Improving the user experience of the digital learning environment
What is the practical approach to improving the user experience in the composite learning environment? This publication explains how you can make use of user feedback to improve the user experience. It also includes lessons learned from institutions that have been working on this topic for some time.
Practical approach to user experience
The user experience guide for the digital learning environment was published in 2019. This describes at a fairly conceptual level what is involved in improving the user experience in a compound learning environment. In this note, you will read how to approach this improvement in a practical way. How do you use user feedback to make improvements?
The challenges in improving the user experience
Improving the user experience of the digital learning environment is a complex process. The digital learning environment comprises a set of applications that an educational institution arranges for teaching and research. It is a complex landscape that has grown historically and that consists of all kinds of applications with their own life cycle, such as student information systems, timetable systems, collaboration environments, a learning management system (LMS), and a portal.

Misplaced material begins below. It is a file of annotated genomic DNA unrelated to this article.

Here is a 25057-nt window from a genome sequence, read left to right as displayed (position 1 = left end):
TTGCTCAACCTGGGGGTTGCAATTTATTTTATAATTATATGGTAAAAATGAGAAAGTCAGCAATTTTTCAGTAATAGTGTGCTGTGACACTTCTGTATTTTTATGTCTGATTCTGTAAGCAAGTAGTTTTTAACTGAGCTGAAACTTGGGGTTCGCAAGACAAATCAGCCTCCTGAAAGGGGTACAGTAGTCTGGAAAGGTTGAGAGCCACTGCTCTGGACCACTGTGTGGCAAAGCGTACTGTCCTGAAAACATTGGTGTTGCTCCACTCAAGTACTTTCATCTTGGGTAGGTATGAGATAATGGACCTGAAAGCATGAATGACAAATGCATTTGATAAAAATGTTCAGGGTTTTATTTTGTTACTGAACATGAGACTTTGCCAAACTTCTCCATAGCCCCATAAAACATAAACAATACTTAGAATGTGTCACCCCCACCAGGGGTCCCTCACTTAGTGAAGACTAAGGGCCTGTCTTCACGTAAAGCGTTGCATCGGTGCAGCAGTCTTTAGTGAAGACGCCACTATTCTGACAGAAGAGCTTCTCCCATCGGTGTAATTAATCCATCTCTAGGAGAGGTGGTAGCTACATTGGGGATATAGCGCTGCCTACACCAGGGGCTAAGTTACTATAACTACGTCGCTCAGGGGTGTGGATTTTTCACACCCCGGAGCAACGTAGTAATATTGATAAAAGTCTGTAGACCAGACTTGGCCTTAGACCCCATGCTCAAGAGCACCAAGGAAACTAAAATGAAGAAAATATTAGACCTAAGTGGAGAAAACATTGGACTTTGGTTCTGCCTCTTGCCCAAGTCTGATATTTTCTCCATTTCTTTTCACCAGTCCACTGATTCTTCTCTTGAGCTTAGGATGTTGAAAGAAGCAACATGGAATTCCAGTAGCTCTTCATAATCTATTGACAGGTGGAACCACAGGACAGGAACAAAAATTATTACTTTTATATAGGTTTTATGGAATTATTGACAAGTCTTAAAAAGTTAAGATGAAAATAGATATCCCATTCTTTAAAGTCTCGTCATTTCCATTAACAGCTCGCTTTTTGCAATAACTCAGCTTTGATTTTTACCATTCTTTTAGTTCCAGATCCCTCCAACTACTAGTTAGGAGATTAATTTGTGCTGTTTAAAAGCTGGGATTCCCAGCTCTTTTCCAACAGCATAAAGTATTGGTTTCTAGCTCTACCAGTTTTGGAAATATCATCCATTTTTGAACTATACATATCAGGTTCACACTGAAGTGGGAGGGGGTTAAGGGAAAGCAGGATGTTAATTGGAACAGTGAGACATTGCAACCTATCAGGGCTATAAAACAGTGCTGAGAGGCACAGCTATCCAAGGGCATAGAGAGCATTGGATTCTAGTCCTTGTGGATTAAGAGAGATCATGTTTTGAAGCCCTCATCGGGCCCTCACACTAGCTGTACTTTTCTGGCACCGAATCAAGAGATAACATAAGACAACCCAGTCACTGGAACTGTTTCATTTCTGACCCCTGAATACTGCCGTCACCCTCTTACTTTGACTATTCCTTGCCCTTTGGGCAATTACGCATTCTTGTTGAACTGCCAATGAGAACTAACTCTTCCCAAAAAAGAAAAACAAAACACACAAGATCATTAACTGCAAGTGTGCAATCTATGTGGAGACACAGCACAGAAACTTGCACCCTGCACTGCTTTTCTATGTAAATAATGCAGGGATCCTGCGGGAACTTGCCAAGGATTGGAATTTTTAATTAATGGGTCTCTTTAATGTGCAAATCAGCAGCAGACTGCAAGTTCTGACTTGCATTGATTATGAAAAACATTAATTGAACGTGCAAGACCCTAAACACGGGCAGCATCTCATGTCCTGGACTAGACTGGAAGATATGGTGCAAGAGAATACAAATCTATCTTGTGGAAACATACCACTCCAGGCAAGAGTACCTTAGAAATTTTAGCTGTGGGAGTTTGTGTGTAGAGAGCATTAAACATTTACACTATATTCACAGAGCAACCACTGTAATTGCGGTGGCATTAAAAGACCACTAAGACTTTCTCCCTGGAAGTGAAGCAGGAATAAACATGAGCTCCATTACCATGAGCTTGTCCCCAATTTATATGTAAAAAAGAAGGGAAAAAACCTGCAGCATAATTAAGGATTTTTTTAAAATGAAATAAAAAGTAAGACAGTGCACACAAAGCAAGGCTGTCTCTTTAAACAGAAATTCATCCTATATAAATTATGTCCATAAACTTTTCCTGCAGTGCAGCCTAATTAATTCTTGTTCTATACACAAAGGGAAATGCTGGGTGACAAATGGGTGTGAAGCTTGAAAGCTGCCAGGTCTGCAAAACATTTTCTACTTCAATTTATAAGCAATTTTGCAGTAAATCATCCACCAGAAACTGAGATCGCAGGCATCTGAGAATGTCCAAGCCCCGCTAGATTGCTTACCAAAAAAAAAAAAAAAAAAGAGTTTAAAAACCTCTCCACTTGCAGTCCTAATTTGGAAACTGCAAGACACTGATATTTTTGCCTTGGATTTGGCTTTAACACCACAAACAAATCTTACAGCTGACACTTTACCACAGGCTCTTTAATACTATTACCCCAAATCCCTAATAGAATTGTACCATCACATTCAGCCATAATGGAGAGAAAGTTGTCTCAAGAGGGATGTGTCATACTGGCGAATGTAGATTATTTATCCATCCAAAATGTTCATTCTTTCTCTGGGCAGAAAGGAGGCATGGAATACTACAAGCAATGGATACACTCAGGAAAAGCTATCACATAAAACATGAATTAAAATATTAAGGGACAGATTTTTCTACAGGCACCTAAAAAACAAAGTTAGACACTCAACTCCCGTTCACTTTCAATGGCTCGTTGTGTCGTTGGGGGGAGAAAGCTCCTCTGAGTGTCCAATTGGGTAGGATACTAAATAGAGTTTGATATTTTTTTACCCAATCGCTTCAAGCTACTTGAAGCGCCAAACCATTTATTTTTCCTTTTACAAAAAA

The teaching and research applications within the digital learning environment are usually supplied by different suppliers. As a result, each application has its own user interface. Many applications use data from other applications or exchange data between them, for example user data, content, and metadata. Some applications integrate well with one another, partly because of standards for data exchange. For other applications, integration is more difficult to achieve. The mutual relationship between the applications is therefore not automatically present in the first instance. However, in order to meet the expectations of the user, mutual cooperation is desirable.
What does the user expect?
The main users of the digital learning environment are students and instructors. Educational developers, support staff, administrators, and external parties also regularly work with (and on) the digital learning environment. Users expect to find themselves in a coherent whole. They expect:
- that information is up to date and easy to find
- It to be immediately clear which educational and generic applications, such as e-mail and calendar, are available within the learning environment;
- to see immediately see which applications are available to them.
Lessons learned from institutions
We asked seven higher education institutions how improving the user experience plays a role in the further development of the digital learning environment within their institution. We identified a number of lessons learned from the experiences of Avans University of Applied Sciences, Amsterdam University of Applied Sciences, Rotterdam University of Applied Sciences, Inholland University, Radboud University, Leiden University, and Maastricht University:
- Put the user centre stage.
- Opt for a multidisciplinary approach.
- Ensure that the digital learning environment has an owner.
- Involve users in all phases and show what happens with their feedback.
- Choose an agile working method for continuous development.
- Make use of open standards.
- Invest in good data management.